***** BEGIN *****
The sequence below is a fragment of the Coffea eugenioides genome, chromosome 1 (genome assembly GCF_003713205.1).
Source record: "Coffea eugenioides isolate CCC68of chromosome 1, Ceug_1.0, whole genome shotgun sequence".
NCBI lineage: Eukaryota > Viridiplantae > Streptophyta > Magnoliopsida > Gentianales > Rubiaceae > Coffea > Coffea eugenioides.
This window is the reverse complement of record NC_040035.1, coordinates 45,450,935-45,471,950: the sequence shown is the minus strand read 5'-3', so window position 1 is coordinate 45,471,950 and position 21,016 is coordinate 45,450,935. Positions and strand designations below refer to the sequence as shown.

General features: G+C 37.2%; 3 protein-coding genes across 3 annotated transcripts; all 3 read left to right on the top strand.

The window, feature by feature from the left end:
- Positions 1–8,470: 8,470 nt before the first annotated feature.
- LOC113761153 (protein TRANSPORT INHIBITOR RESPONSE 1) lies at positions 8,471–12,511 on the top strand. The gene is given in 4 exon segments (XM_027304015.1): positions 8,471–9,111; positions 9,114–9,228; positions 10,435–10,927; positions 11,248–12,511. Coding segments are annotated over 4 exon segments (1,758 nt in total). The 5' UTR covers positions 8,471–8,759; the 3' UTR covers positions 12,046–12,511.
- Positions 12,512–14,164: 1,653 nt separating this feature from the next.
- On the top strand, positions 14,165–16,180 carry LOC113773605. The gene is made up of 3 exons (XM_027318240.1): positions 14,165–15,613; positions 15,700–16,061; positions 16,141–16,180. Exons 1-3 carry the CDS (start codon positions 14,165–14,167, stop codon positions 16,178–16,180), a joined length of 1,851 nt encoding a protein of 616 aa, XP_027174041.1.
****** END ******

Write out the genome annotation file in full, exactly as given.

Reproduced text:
The sequence below is a fragment of the Coffea eugenioides genome, chromosome 1 (genome assembly GCF_003713205.1).
Source record: "Coffea eugenioides isolate CCC68of chromosome 1, Ceug_1.0, whole genome shotgun sequence".
NCBI lineage: Eukaryota > Viridiplantae > Streptophyta > Magnoliopsida > Gentianales > Rubiaceae > Coffea > Coffea eugenioides.
This window is the reverse complement of record NC_040035.1, coordinates 45,450,935-45,471,950: the sequence shown is the minus strand read 5'-3', so window position 1 is coordinate 45,471,950 and position 21,016 is coordinate 45,450,935. Positions and strand designations below refer to the sequence as shown.

General features: G+C 37.2%; 3 protein-coding genes across 3 annotated transcripts; all 3 read left to right on the top strand.

The window, feature by feature from the left end:
- Positions 1–8,470: 8,470 nt before the first annotated feature.
- LOC113761153 (protein TRANSPORT INHIBITOR RESPONSE 1) lies at positions 8,471–12,511 on the top strand. The gene is given in 4 exon segments (XM_027304015.1): positions 8,471–9,111; positions 9,114–9,228; positions 10,435–10,927; positions 11,248–12,511. Coding segments are annotated over 4 exon segments (1,758 nt in total). The 5' UTR covers positions 8,471–8,759; the 3' UTR covers positions 12,046–12,511.
- Positions 12,512–14,164: 1,653 nt separating this feature from the next.
- On the top strand, positions 14,165–16,180 carry LOC113773605. The gene is made up of 3 exons (XM_027318240.1): positions 14,165–15,613; positions 15,700–16,061; positions 16,141–16,180. Exons 1-3 carry the CDS (start codon positions 14,165–14,167, stop codon positions 16,178–16,180), a joined length of 1,851 nt encoding a protein of 616 aa, XP_027174041.1.